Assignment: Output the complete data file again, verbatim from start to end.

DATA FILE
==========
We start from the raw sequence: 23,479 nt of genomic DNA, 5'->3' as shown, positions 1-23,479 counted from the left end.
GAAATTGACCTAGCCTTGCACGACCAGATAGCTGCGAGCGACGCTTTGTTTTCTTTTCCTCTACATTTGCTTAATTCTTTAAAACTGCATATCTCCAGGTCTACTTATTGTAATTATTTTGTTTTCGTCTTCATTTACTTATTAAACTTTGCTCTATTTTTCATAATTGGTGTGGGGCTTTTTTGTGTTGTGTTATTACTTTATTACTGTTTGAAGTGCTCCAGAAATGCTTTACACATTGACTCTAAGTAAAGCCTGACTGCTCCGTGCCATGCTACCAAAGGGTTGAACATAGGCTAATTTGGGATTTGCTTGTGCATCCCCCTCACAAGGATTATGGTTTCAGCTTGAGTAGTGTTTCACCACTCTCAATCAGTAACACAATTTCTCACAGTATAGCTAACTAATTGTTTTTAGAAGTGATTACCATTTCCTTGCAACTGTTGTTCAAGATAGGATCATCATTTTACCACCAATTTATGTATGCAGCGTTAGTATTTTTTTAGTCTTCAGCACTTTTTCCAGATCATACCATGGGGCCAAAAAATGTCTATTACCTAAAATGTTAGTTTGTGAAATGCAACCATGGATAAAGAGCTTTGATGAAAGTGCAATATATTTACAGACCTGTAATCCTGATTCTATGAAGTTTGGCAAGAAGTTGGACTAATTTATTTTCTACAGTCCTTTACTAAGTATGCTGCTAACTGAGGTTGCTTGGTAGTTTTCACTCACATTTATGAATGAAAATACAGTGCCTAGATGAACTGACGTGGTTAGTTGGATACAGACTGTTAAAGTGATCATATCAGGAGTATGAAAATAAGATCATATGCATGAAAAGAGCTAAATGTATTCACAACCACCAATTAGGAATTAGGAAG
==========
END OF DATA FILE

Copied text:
We start from the raw sequence: 23,479 nt of genomic DNA, 5'->3' as shown, positions 1-23,479 counted from the left end.
GAAATTGACCTAGCCTTGCACGACCAGATAGCTGCGAGCGACGCTTTGTTTTCTTTTCCTCTACATTTGCTTAATTCTTTAAAACTGCATATCTCCAGGTCTACTTATTGTAATTATTTTGTTTTCGTCTTCATTTACTTATTAAACTTTGCTCTATTTTTCATAATTGGTGTGGGGCTTTTTTGTGTTGTGTTATTACTTTATTACTGTTTGAAGTGCTCCAGAAATGCTTTACACATTGACTCTAAGTAAAGCCTGACTGCTCCGTGCCATGCTACCAAAGGGTTGAACATAGGCTAATTTGGGATTTGCTTGTGCATCCCCCTCACAAGGATTATGGTTTCAGCTTGAGTAGTGTTTCACCACTCTCAATCAGTAACACAATTTCTCACAGTATAGCTAACTAATTGTTTTTAGAAGTGATTACCATTTCCTTGCAACTGTTGTTCAAGATAGGATCATCATTTTACCACCAATTTATGTATGCAGCGTTAGTATTTTTTTAGTCTTCAGCACTTTTTCCAGATCATACCATGGGGCCAAAAAATGTCTATTACCTAAAATGTTAGTTTGTGAAATGCAACCATGGATAAAGAGCTTTGATGAAAGTGCAATATATTTACAGACCTGTAATCCTGATTCTATGAAGTTTGGCAAGAAGTTGGACTAATTTATTTTCTACAGTCCTTTACTAAGTATGCTGCTAACTGAGGTTGCTTGGTAGTTTTCACTCACATTTATGAATGAAAATACAGTGCCTAGATGAACTGACGTGGTTAGTTGGATACAGACTGTTAAAGTGATCATATCAGGAGTATGAAAATAAGATCATATGCATGAAAAGAGCTAAATGTATTCACAACCACCAATTAGGAATTAGGAAG